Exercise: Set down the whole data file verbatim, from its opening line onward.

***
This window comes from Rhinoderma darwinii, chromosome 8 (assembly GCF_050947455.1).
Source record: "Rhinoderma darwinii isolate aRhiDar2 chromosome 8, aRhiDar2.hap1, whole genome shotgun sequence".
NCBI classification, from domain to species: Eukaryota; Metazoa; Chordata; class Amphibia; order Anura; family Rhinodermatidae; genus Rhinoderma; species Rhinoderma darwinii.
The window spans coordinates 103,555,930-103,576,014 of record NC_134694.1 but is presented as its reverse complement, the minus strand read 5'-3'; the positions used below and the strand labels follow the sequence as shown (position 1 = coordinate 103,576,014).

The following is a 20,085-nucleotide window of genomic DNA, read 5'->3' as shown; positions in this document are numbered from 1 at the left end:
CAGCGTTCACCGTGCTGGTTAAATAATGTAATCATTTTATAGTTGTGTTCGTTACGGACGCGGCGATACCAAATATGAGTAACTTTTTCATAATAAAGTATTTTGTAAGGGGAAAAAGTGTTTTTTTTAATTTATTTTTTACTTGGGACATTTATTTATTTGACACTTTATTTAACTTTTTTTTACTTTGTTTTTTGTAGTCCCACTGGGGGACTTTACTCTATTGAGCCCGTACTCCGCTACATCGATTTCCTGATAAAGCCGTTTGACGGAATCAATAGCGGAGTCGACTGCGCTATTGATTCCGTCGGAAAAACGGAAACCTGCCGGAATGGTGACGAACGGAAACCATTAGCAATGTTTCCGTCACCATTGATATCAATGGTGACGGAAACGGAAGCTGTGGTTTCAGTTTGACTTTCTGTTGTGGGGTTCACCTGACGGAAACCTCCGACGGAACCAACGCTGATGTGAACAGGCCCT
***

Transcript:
This window comes from Rhinoderma darwinii, chromosome 8 (assembly GCF_050947455.1).
Source record: "Rhinoderma darwinii isolate aRhiDar2 chromosome 8, aRhiDar2.hap1, whole genome shotgun sequence".
NCBI classification, from domain to species: Eukaryota; Metazoa; Chordata; class Amphibia; order Anura; family Rhinodermatidae; genus Rhinoderma; species Rhinoderma darwinii.
The window spans coordinates 103,555,930-103,576,014 of record NC_134694.1 but is presented as its reverse complement, the minus strand read 5'-3'; the positions used below and the strand labels follow the sequence as shown (position 1 = coordinate 103,576,014).

The following is a 20,085-nucleotide window of genomic DNA, read 5'->3' as shown; positions in this document are numbered from 1 at the left end:
CAGCGTTCACCGTGCTGGTTAAATAATGTAATCATTTTATAGTTGTGTTCGTTACGGACGCGGCGATACCAAATATGAGTAACTTTTTCATAATAAAGTATTTTGTAAGGGGAAAAAGTGTTTTTTTTAATTTATTTTTTACTTGGGACATTTATTTATTTGACACTTTATTTAACTTTTTTTTACTTTGTTTTTTGTAGTCCCACTGGGGGACTTTACTCTATTGAGCCCGTACTCCGCTACATCGATTTCCTGATAAAGCCGTTTGACGGAATCAATAGCGGAGTCGACTGCGCTATTGATTCCGTCGGAAAAACGGAAACCTGCCGGAATGGTGACGAACGGAAACCATTAGCAATGTTTCCGTCACCATTGATATCAATGGTGACGGAAACGGAAGCTGTGGTTTCAGTTTGACTTTCTGTTGTGGGGTTCACCTGACGGAAACCTCCGACGGAACCAACGCTGATGTGAACAGGCCCT